Sitting in the CNN green room in Washington today and staring at the tube during "Live From" at about 2:10, I noticed a promo for a big show this weekend starring President Bill Clinton. On Saturday and Sunday night at 8 PM Eastern, CNN will air a special edition of "CNN Presents" hosted by Dr. Sanjay Gupta. It's titled "The Poverty Trap: A Conversation With President Clinton." The Turner press release is headlined "CNN and President Clinton Search for Solutions To Global Poverty." How chummy. The release continued:
From Detroit, Michigan to Mexico and rural Arkansas to Rwanda, CNN explores poverty in communities around the world in places where the statistics are staggering and on the rise. In THE POVERTY TRAP: A CONVERSATION WITH PRESIDENT CLINTON, Dr. Sanjay Gupta talks to former President Bill Clinton about how these communities and others can break out of the poverty trap.
The World Bank says that more than one billion people around the world live on less than US$1.00 a day. Trillions have been spent on eradicating poverty over the past 50 years, but the evidence suggests that little progress has been made. President Clinton says that by tailoring projects to local needs and working to keep governments honest, it is more likely that monetary donations aimed at poverty will be used properly.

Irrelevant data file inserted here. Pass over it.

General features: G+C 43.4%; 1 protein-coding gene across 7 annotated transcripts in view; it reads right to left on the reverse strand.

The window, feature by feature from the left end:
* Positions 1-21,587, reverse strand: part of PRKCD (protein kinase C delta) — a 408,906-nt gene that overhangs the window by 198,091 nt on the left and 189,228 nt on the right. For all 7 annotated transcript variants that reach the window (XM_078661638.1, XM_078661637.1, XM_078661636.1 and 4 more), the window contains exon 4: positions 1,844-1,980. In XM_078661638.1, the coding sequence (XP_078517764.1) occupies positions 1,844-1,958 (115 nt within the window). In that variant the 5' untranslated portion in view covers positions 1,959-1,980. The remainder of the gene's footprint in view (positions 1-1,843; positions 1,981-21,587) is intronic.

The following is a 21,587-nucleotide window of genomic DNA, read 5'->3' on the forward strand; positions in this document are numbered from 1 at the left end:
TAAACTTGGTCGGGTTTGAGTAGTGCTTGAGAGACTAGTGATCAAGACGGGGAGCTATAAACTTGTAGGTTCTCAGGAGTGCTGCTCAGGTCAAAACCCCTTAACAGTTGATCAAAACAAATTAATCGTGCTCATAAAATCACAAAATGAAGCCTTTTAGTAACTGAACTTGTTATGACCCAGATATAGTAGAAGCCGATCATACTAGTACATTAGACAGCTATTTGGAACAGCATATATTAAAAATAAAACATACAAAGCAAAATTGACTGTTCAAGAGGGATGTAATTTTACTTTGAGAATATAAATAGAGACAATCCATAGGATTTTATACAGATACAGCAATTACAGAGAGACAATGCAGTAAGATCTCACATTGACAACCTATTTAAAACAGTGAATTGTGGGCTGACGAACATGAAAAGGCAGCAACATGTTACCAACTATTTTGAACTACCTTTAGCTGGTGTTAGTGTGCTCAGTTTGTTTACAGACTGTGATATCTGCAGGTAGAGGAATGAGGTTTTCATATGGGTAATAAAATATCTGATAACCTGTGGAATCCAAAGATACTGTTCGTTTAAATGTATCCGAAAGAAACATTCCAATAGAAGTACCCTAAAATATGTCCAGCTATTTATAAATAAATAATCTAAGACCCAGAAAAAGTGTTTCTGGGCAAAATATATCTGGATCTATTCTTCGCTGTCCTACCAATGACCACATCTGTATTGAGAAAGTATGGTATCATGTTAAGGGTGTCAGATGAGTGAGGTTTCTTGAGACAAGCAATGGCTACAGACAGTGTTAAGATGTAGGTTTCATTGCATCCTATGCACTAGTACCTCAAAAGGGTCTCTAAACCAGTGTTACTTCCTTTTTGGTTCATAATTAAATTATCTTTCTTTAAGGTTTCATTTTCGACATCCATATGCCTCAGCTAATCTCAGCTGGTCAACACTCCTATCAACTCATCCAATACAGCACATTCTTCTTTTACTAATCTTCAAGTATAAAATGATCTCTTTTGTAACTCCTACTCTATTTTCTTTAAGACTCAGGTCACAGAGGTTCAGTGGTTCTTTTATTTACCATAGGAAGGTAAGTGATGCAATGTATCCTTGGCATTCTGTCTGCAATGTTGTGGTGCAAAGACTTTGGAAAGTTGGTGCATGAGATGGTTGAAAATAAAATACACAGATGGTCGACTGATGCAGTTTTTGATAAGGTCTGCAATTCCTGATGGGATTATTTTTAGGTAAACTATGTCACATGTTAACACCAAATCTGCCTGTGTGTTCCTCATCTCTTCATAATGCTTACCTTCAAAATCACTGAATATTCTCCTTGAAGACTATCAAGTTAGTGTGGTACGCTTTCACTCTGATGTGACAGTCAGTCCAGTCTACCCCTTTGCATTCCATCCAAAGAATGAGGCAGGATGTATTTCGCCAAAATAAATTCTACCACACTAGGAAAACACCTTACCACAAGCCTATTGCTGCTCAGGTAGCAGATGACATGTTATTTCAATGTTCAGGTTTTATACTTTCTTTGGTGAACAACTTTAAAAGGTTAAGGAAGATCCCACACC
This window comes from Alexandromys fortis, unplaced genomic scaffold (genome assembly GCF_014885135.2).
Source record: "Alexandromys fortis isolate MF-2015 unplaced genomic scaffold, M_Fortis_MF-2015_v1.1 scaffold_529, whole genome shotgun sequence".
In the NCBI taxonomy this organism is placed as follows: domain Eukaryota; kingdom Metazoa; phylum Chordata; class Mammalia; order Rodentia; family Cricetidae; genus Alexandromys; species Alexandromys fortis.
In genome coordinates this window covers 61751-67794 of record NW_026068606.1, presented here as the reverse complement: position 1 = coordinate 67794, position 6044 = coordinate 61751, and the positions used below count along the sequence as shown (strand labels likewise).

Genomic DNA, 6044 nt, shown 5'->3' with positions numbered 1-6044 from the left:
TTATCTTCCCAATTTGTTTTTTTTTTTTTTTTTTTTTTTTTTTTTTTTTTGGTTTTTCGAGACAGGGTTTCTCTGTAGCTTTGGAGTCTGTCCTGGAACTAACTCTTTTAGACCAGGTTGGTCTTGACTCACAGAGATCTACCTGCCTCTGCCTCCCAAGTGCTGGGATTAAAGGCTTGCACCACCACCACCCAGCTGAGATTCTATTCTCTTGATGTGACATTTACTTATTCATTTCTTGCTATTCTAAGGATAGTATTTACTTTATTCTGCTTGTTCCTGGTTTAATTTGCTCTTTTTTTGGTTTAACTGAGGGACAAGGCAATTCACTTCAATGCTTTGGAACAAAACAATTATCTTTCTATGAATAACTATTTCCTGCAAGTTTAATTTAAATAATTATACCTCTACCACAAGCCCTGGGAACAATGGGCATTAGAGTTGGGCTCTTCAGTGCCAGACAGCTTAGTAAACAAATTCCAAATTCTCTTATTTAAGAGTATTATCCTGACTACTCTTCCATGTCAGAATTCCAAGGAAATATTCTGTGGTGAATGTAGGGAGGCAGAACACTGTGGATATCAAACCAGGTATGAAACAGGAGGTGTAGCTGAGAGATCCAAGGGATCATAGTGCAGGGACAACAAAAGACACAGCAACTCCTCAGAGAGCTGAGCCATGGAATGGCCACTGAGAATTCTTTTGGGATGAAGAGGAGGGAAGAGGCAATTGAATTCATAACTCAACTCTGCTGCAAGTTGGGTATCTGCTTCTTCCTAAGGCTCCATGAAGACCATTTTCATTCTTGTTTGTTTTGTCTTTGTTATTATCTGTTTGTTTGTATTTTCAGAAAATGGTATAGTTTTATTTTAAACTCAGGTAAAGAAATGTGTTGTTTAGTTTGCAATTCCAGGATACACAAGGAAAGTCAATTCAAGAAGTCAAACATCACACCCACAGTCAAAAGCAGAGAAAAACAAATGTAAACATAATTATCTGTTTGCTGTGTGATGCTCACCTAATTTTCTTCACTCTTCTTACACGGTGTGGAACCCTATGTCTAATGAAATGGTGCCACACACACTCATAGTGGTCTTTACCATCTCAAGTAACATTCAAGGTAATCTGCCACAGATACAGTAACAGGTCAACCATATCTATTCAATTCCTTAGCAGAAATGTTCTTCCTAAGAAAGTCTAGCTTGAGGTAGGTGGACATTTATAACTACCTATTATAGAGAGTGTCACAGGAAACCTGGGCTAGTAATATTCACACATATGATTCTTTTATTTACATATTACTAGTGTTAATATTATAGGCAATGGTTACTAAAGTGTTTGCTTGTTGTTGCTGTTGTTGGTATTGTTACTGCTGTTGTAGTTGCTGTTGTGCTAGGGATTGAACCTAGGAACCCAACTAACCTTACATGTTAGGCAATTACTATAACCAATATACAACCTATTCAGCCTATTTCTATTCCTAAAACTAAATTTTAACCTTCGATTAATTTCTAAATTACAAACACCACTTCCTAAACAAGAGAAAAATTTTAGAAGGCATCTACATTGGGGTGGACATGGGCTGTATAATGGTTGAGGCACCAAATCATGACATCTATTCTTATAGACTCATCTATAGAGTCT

"Poverty does not discriminate against one’s nationality, religion, culture or skin colour. As a global network with access to the world’s leaders, this is the type of programme that CNN was created to offer audiences," said Rena Golden, Senior Vice President CNN International.
Dr. Gupta takes us to the suburbs of Detroit, Michigan, considered to be the poorest major city in the U.S. and introduces us to an inner-city program that is rebuilding rundown neighborhoods - one house at a time with the help of local teens.
CNN’s Jonathan Mann accompanies President Clinton to Rwanda this past July and finds out how hard it is for the villagers to live off the land when the skies won’t comply.
CNN’s Rusty Dornin travels to rural Arkansas, to observe Heifer International, an organization committed to helping small farmers who are being forced out by larger farming operations get back on their feet, and trains them to economically create a thriving cattle farm.